High school students: Hear from professionals at Fermilab Online STEM Career Expo

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How does one go about becoming a scientist? What courses in college will help you become a mechanical engineer? Where could you get a job as a math major? What is the daily life of a computer engineer really like?

The U.S. Department of Energy’s Fermi National Accelerator Laboratory offers its popular annual Science, Technology, Engineering and Mathematics Career Expo again this year — this time online. The recorded panel discussions are available online now on the STEM Career Expo webpage. Visit the page to hear from professionals working in fields that students might pursue in the coming years.

Fermilab’s STEM Career Expo online panel discussions are available now.

This year’s online expo features 25 professionals from 16 local companies and research organizations working in STEM fields such as aerospace engineering, bioinformatics, cryogenics engineering, data dissemination, experience design and neutrino physics. See the full list on the STEM Career Expo webpage.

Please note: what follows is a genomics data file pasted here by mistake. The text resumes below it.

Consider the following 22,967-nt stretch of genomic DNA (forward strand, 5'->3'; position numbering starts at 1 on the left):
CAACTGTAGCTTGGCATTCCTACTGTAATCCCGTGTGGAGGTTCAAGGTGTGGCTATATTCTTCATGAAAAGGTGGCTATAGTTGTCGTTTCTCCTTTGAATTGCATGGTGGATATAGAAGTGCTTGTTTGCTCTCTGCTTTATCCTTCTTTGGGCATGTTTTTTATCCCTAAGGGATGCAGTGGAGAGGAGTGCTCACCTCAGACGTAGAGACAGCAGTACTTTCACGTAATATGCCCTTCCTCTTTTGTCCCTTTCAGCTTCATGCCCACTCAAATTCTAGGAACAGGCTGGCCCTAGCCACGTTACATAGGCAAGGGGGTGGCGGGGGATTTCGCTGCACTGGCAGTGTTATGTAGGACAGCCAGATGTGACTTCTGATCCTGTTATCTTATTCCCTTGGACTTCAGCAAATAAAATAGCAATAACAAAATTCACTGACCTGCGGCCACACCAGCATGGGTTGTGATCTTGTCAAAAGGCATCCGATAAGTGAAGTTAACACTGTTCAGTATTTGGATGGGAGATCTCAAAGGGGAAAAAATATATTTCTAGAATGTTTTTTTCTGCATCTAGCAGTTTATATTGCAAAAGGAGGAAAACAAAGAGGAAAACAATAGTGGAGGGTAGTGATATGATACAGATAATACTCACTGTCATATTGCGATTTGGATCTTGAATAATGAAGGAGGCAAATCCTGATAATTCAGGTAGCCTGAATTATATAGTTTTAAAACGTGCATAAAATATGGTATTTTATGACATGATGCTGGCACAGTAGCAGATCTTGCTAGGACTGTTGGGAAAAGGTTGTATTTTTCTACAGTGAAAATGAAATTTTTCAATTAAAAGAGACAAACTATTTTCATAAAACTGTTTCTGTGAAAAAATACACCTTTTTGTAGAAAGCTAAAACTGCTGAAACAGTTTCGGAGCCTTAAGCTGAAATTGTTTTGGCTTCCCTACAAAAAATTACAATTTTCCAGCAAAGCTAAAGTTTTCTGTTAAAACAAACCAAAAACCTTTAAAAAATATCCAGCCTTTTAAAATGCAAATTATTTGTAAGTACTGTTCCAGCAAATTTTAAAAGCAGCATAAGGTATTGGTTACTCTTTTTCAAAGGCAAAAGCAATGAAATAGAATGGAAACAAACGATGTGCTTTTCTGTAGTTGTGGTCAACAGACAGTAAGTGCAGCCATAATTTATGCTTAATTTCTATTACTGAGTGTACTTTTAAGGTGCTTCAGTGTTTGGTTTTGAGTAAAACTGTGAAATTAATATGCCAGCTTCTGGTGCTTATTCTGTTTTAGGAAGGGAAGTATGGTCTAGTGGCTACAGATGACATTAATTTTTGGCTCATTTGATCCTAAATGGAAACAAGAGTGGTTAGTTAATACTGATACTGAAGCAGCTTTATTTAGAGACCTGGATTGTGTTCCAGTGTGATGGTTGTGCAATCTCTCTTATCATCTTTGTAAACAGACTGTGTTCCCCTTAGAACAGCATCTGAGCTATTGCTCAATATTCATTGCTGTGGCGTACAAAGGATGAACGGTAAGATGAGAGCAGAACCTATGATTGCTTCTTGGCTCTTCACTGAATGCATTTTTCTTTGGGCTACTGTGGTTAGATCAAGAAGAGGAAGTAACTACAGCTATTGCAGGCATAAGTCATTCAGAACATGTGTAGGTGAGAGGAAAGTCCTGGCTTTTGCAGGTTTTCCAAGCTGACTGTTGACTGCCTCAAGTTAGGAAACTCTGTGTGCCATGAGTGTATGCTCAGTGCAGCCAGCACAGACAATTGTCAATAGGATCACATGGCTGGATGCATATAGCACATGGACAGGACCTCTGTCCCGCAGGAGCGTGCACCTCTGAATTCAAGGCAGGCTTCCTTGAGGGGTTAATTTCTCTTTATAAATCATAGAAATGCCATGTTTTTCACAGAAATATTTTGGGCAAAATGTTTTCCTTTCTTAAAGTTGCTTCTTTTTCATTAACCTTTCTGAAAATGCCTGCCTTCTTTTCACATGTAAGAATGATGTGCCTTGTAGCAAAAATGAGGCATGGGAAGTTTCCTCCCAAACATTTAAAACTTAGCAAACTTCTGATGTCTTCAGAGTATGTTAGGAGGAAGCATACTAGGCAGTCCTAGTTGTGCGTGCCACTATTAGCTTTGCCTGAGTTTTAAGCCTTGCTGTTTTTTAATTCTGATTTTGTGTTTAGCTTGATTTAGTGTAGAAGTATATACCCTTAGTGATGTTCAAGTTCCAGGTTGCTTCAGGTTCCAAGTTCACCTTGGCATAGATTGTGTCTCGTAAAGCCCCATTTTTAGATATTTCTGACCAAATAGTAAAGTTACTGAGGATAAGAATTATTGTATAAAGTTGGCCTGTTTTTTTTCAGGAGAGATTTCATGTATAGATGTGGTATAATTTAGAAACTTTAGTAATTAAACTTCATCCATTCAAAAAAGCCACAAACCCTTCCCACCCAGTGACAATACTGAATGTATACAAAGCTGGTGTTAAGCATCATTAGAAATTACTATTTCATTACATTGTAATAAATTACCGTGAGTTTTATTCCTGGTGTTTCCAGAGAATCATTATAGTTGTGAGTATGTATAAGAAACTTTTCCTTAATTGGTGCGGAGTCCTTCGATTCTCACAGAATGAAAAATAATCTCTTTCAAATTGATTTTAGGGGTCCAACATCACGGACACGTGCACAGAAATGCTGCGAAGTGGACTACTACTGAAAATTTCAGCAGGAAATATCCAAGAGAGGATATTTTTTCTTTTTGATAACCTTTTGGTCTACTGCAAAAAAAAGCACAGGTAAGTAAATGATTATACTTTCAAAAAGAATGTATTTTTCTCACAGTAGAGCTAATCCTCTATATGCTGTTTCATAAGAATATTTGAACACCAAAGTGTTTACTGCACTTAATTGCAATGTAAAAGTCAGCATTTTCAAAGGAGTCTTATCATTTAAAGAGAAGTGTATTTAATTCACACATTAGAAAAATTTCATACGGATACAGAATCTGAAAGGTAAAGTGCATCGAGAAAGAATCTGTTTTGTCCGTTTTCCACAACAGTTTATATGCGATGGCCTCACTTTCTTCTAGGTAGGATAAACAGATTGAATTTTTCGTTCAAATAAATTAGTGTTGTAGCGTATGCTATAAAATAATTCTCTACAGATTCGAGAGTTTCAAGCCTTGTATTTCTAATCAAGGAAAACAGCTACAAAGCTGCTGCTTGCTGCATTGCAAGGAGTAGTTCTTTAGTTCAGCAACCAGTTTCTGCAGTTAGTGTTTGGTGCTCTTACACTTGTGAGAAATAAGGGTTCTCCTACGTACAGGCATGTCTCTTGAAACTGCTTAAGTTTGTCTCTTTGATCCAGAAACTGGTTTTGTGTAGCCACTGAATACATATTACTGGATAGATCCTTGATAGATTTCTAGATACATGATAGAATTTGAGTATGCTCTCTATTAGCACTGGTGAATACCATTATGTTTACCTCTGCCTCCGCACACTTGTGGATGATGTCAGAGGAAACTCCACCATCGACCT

“We want to offer the recorded panels to encourage students to keep striving and aiming to work in a STEM career and to use STEM knowledge and skills to solve current and future problems,” said Fermilab Office of Education and Public Outreach’s Susan Dahl, who organized the expo along with volunteer educators.

The expo is a collaborative event organized by the Fermilab Office of Education and Public Outreach and educators and career specialists from area schools. Sponsors include Fermilab Friends for Science Education and DuPage, Kane, and Kendall County schools.

Fermilab’s education and outreach programs are supported by the Department of Energy Office of Science.

Fermilab is supported by the Office of Science of the U.S. Department of Energy. The Office of Science is the single largest supporter of basic research in the physical sciences in the United States and is working to address some of the most pressing challenges of our time. For more information, visit science.energy.gov.